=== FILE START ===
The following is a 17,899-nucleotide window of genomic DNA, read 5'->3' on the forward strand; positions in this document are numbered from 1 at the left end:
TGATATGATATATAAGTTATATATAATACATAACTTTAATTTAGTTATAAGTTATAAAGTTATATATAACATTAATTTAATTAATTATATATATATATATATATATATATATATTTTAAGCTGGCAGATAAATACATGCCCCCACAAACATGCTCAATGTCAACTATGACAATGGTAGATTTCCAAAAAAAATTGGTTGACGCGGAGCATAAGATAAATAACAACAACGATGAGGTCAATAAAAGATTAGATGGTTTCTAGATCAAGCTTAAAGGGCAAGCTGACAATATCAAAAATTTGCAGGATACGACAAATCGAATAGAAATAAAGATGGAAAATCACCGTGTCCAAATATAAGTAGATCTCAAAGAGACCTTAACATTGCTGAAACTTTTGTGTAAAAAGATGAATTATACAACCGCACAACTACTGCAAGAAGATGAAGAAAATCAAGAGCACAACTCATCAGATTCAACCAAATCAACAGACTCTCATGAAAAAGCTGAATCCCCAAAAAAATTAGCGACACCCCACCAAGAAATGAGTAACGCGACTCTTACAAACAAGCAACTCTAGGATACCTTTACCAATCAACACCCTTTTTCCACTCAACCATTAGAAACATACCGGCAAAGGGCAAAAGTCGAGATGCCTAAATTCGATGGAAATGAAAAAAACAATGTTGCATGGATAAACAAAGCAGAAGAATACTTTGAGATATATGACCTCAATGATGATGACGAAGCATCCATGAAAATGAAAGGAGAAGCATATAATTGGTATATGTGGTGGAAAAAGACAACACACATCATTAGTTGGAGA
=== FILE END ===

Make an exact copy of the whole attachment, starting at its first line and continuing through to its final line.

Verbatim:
The following is a 17,899-nucleotide window of genomic DNA, read 5'->3' on the forward strand; positions in this document are numbered from 1 at the left end:
TGATATGATATATAAGTTATATATAATACATAACTTTAATTTAGTTATAAGTTATAAAGTTATATATAACATTAATTTAATTAATTATATATATATATATATATATATATATATTTTAAGCTGGCAGATAAATACATGCCCCCACAAACATGCTCAATGTCAACTATGACAATGGTAGATTTCCAAAAAAAATTGGTTGACGCGGAGCATAAGATAAATAACAACAACGATGAGGTCAATAAAAGATTAGATGGTTTCTAGATCAAGCTTAAAGGGCAAGCTGACAATATCAAAAATTTGCAGGATACGACAAATCGAATAGAAATAAAGATGGAAAATCACCGTGTCCAAATATAAGTAGATCTCAAAGAGACCTTAACATTGCTGAAACTTTTGTGTAAAAAGATGAATTATACAACCGCACAACTACTGCAAGAAGATGAAGAAAATCAAGAGCACAACTCATCAGATTCAACCAAATCAACAGACTCTCATGAAAAAGCTGAATCCCCAAAAAAATTAGCGACACCCCACCAAGAAATGAGTAACGCGACTCTTACAAACAAGCAACTCTAGGATACCTTTACCAATCAACACCCTTTTTCCACTCAACCATTAGAAACATACCGGCAAAGGGCAAAAGTCGAGATGCCTAAATTCGATGGAAATGAAAAAAACAATGTTGCATGGATAAACAAAGCAGAAGAATACTTTGAGATATATGACCTCAATGATGATGACGAAGCATCCATGAAAATGAAAGGAGAAGCATATAATTGGTATATGTGGTGGAAAAAGACAACACACATCATTAGTTGGAGA